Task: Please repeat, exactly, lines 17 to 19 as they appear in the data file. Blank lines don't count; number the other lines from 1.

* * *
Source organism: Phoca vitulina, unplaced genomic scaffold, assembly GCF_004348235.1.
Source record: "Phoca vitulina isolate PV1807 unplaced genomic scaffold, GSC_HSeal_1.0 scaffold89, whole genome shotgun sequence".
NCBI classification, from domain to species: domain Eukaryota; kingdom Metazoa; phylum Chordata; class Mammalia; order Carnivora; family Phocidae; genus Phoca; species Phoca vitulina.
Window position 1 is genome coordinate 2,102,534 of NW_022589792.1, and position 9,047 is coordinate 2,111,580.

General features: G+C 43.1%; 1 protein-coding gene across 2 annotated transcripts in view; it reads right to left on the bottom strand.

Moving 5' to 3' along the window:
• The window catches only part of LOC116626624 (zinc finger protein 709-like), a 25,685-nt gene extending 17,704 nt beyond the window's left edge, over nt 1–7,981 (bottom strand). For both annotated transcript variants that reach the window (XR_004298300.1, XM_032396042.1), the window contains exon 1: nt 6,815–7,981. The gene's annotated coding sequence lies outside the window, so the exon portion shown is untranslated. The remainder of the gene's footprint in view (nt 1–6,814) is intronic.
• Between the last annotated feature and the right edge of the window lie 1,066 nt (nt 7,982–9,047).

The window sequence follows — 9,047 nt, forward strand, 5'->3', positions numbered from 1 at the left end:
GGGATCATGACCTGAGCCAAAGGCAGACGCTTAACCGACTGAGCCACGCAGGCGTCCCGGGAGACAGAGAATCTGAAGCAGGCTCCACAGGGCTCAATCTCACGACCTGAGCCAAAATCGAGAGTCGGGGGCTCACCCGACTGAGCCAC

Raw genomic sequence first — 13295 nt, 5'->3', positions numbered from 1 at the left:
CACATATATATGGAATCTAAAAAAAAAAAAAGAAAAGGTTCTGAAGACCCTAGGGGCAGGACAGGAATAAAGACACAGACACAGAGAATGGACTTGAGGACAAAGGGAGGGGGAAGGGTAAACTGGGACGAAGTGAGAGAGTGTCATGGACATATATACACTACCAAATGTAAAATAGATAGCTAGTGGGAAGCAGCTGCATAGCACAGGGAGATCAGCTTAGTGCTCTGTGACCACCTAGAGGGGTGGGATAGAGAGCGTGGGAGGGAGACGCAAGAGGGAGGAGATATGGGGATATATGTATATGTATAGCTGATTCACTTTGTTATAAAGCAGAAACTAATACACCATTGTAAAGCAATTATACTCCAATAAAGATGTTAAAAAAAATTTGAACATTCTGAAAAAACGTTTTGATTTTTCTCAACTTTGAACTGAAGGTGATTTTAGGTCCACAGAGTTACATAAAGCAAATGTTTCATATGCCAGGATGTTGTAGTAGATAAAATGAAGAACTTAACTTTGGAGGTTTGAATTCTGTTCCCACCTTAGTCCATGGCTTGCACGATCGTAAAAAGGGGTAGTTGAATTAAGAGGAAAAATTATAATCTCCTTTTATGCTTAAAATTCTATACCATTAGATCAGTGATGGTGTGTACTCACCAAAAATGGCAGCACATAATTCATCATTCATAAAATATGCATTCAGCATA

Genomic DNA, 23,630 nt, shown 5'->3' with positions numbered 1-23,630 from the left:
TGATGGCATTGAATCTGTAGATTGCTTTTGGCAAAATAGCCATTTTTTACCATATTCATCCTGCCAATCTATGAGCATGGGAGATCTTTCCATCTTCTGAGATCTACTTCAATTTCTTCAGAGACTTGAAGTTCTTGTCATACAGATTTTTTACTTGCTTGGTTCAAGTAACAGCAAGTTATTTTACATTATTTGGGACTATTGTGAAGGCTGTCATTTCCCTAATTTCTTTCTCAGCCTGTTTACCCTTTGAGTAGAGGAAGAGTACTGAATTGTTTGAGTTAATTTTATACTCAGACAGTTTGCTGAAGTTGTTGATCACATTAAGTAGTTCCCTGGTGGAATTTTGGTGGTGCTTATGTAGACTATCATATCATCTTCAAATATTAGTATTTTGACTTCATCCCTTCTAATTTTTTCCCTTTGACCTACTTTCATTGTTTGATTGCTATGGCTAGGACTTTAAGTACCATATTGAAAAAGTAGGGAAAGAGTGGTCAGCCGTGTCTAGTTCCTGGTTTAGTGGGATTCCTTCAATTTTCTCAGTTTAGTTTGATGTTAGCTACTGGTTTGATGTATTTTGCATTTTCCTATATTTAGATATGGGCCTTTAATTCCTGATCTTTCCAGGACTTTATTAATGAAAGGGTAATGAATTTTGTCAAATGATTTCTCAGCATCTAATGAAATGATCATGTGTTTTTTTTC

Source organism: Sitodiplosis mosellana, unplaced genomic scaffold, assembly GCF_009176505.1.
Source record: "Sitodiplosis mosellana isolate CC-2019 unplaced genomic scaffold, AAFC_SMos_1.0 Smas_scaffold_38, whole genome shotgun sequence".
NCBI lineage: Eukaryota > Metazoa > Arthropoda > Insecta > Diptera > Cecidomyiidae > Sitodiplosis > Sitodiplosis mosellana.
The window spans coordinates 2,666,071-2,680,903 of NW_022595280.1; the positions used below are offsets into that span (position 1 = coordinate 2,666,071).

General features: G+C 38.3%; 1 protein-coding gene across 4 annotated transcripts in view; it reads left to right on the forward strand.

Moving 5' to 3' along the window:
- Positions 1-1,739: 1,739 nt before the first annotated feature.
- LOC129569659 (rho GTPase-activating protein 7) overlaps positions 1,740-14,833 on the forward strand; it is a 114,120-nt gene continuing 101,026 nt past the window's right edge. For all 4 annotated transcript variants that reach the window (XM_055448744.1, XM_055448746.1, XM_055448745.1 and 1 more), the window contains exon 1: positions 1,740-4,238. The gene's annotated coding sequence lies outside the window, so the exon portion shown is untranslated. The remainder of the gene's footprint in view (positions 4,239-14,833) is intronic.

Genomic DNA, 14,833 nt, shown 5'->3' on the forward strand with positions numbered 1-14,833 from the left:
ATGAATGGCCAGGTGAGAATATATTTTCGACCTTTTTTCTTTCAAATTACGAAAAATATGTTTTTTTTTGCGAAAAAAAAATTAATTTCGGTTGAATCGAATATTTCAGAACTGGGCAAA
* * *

NCBI lineage: Eukaryota > Metazoa > Arthropoda > Insecta > Diptera > Cecidomyiidae > Sitodiplosis > Sitodiplosis mosellana.
The window spans coordinates 2,666,071-2,680,903 of NW_022595280.1; the positions used below are offsets into that span (position 1 = coordinate 2,666,071).

General features: G+C 38.3%; 1 protein-coding gene across 4 annotated transcripts in view; it reads left to right on the forward strand.